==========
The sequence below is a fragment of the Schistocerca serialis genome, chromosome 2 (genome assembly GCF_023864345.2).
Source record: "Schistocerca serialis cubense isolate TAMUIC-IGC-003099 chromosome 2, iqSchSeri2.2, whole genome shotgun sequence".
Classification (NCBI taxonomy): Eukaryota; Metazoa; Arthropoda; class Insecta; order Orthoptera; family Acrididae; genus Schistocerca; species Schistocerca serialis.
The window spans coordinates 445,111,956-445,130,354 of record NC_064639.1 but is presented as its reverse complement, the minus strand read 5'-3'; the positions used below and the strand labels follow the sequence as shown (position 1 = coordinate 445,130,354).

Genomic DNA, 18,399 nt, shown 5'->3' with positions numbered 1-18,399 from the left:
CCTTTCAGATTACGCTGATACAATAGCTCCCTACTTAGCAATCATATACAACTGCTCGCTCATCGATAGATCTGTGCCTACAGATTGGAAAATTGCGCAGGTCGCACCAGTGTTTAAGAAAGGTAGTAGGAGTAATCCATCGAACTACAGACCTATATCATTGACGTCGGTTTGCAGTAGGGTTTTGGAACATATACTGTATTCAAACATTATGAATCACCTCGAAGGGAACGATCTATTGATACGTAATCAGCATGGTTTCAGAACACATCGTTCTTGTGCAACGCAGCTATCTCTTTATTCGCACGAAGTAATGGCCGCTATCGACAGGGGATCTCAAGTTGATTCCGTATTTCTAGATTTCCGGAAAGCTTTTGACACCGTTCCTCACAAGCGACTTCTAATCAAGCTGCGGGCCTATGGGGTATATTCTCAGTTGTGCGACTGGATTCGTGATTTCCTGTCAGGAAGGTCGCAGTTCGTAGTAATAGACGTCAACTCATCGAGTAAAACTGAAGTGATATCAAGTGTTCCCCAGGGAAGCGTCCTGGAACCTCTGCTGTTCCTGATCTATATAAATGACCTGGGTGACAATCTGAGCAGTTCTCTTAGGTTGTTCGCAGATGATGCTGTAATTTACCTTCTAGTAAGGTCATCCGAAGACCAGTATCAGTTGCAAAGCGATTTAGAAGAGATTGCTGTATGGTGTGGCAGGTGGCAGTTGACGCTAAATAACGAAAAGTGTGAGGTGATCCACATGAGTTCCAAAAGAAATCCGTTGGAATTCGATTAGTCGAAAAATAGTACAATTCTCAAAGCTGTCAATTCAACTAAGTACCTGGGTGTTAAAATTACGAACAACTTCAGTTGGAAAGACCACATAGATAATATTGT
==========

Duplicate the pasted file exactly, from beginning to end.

The sequence below is a fragment of the Schistocerca serialis genome, chromosome 2 (genome assembly GCF_023864345.2).
Source record: "Schistocerca serialis cubense isolate TAMUIC-IGC-003099 chromosome 2, iqSchSeri2.2, whole genome shotgun sequence".
Classification (NCBI taxonomy): Eukaryota; Metazoa; Arthropoda; class Insecta; order Orthoptera; family Acrididae; genus Schistocerca; species Schistocerca serialis.
The window spans coordinates 445,111,956-445,130,354 of record NC_064639.1 but is presented as its reverse complement, the minus strand read 5'-3'; the positions used below and the strand labels follow the sequence as shown (position 1 = coordinate 445,130,354).

Genomic DNA, 18,399 nt, shown 5'->3' with positions numbered 1-18,399 from the left:
CCTTTCAGATTACGCTGATACAATAGCTCCCTACTTAGCAATCATATACAACTGCTCGCTCATCGATAGATCTGTGCCTACAGATTGGAAAATTGCGCAGGTCGCACCAGTGTTTAAGAAAGGTAGTAGGAGTAATCCATCGAACTACAGACCTATATCATTGACGTCGGTTTGCAGTAGGGTTTTGGAACATATACTGTATTCAAACATTATGAATCACCTCGAAGGGAACGATCTATTGATACGTAATCAGCATGGTTTCAGAACACATCGTTCTTGTGCAACGCAGCTATCTCTTTATTCGCACGAAGTAATGGCCGCTATCGACAGGGGATCTCAAGTTGATTCCGTATTTCTAGATTTCCGGAAAGCTTTTGACACCGTTCCTCACAAGCGACTTCTAATCAAGCTGCGGGCCTATGGGGTATATTCTCAGTTGTGCGACTGGATTCGTGATTTCCTGTCAGGAAGGTCGCAGTTCGTAGTAATAGACGTCAACTCATCGAGTAAAACTGAAGTGATATCAAGTGTTCCCCAGGGAAGCGTCCTGGAACCTCTGCTGTTCCTGATCTATATAAATGACCTGGGTGACAATCTGAGCAGTTCTCTTAGGTTGTTCGCAGATGATGCTGTAATTTACCTTCTAGTAAGGTCATCCGAAGACCAGTATCAGTTGCAAAGCGATTTAGAAGAGATTGCTGTATGGTGTGGCAGGTGGCAGTTGACGCTAAATAACGAAAAGTGTGAGGTGATCCACATGAGTTCCAAAAGAAATCCGTTGGAATTCGATTAGTCGAAAAATAGTACAATTCTCAAAGCTGTCAATTCAACTAAGTACCTGGGTGTTAAAATTACGAACAACTTCAGTTGGAAAGACCACATAGATAATATTGT